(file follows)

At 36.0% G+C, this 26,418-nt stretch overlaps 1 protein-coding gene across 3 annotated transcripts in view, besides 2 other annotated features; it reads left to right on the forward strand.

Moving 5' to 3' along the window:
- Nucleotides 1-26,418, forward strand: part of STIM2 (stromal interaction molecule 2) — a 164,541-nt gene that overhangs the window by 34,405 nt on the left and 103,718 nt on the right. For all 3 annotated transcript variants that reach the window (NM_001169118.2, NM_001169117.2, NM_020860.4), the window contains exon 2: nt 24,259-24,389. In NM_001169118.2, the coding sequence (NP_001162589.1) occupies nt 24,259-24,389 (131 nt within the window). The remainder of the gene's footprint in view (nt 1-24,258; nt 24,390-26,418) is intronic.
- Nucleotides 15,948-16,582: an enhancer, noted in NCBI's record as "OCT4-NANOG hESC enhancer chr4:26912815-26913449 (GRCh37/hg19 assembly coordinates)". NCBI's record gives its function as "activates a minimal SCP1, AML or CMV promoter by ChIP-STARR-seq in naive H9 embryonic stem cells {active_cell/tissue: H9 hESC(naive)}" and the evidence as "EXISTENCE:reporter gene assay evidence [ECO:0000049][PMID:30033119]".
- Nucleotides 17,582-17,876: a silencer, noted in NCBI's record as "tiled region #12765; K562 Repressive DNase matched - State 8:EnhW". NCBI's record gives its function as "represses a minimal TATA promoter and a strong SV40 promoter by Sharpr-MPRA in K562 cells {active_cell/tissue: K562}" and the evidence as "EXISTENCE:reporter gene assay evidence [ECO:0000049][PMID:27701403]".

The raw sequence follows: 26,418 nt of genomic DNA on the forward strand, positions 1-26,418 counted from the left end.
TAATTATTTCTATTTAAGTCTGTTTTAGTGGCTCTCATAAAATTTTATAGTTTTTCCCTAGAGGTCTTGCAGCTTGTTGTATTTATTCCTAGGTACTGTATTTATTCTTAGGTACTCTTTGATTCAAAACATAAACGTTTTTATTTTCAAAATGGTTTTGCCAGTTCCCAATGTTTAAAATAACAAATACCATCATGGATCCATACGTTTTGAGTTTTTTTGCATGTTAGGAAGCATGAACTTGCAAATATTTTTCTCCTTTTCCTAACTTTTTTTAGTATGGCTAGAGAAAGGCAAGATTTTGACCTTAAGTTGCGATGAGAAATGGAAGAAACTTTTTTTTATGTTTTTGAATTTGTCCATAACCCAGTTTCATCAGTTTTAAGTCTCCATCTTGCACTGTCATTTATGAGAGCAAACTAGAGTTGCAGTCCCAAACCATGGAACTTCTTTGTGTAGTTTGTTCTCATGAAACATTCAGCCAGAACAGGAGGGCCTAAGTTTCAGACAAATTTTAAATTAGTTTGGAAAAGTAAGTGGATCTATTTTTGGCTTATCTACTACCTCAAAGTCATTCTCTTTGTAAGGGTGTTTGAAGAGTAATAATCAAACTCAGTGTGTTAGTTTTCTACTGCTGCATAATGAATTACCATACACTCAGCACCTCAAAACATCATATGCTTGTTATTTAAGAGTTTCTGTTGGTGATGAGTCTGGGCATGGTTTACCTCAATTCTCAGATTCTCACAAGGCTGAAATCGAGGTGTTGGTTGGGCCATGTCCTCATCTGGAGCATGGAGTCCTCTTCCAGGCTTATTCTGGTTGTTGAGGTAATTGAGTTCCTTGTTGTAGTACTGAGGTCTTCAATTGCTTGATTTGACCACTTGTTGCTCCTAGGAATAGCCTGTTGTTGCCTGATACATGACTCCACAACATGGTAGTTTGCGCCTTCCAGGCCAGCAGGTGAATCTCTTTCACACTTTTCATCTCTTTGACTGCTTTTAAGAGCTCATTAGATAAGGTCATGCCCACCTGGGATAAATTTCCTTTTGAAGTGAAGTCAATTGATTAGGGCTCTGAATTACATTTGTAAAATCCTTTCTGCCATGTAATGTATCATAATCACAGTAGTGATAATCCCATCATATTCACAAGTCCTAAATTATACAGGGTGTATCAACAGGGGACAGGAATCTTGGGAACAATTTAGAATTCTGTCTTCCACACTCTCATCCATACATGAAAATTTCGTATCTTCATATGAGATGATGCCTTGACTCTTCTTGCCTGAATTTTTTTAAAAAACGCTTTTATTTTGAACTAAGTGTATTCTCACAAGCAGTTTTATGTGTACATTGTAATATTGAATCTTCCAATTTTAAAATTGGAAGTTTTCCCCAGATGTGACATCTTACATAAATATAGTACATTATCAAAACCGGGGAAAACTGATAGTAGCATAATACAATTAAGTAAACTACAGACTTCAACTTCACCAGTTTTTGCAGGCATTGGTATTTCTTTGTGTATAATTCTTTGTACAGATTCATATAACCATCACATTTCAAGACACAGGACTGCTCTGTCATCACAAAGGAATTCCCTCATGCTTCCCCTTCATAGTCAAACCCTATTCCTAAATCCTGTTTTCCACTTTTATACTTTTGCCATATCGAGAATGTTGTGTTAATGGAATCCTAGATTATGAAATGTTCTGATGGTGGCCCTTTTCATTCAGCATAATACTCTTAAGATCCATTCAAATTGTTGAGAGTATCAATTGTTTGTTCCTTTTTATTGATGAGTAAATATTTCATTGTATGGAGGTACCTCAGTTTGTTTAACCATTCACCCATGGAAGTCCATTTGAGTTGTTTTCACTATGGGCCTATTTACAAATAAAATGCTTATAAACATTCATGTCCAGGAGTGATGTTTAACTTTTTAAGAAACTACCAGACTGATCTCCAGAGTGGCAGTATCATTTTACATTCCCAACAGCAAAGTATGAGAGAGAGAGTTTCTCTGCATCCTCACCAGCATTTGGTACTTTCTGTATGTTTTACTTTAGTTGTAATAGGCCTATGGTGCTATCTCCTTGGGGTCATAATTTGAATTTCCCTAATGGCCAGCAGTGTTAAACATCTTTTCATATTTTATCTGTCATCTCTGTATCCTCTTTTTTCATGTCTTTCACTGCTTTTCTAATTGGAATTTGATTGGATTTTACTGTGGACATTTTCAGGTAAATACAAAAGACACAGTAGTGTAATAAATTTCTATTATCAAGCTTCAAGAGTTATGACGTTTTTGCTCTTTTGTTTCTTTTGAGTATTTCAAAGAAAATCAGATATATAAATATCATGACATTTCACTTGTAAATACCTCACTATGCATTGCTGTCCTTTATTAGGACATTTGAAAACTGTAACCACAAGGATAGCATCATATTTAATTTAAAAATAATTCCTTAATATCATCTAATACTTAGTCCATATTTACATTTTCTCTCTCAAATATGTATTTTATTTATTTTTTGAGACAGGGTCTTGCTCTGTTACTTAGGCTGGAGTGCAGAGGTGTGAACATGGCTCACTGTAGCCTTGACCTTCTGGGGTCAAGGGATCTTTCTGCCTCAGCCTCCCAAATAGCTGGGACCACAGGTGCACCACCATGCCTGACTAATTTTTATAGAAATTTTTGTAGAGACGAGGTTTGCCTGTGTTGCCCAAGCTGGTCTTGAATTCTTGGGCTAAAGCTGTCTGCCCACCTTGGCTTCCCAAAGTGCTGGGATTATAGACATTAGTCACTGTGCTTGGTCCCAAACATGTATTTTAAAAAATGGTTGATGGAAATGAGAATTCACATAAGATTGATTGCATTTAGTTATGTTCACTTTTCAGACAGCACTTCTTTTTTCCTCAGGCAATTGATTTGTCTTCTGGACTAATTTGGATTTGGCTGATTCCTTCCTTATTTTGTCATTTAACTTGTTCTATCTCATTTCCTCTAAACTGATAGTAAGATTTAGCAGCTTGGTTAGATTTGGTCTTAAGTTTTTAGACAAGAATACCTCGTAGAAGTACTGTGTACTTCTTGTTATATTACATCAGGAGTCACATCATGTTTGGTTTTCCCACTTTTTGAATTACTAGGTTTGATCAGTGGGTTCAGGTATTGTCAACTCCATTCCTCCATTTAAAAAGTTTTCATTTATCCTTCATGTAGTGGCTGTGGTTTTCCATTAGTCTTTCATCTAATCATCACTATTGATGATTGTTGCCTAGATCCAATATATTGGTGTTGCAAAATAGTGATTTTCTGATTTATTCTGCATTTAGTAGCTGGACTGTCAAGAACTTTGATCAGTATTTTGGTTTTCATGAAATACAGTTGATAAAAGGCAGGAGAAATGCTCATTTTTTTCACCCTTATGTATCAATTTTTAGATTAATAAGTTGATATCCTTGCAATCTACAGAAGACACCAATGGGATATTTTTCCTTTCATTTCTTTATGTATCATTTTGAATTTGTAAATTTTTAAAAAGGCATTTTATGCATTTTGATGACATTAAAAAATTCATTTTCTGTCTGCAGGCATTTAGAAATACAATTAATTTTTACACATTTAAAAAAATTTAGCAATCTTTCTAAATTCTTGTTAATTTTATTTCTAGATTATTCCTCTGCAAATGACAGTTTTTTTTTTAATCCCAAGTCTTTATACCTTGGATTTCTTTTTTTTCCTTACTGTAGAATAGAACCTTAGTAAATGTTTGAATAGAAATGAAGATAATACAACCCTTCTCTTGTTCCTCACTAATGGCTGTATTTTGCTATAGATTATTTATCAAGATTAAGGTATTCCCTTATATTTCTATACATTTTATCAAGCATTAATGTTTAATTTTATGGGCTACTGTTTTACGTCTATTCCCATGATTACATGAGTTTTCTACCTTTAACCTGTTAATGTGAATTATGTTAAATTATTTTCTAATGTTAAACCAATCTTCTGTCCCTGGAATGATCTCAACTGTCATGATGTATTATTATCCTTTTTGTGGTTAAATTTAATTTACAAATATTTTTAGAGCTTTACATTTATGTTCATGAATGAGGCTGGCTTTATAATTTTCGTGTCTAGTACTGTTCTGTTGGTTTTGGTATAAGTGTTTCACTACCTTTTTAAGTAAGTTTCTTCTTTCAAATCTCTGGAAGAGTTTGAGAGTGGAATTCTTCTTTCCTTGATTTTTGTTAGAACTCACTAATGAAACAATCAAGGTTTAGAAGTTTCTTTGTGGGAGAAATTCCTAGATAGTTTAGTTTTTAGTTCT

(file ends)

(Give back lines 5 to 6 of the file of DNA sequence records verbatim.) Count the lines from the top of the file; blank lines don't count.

- Nucleotides 17,582-17,876: a silencer, noted in NCBI's record as "tiled region #12765; K562 Repressive DNase matched - State 8:EnhW". NCBI's record gives its function as "represses a minimal TATA promoter and a strong SV40 promoter by Sharpr-MPRA in K562 cells {active_cell/tissue: K562}" and the evidence as "EXISTENCE:reporter gene assay evidence [ECO:0000049][PMID:27701403]".

The raw sequence follows: 26,418 nt of genomic DNA on the forward strand, positions 1-26,418 counted from the left end.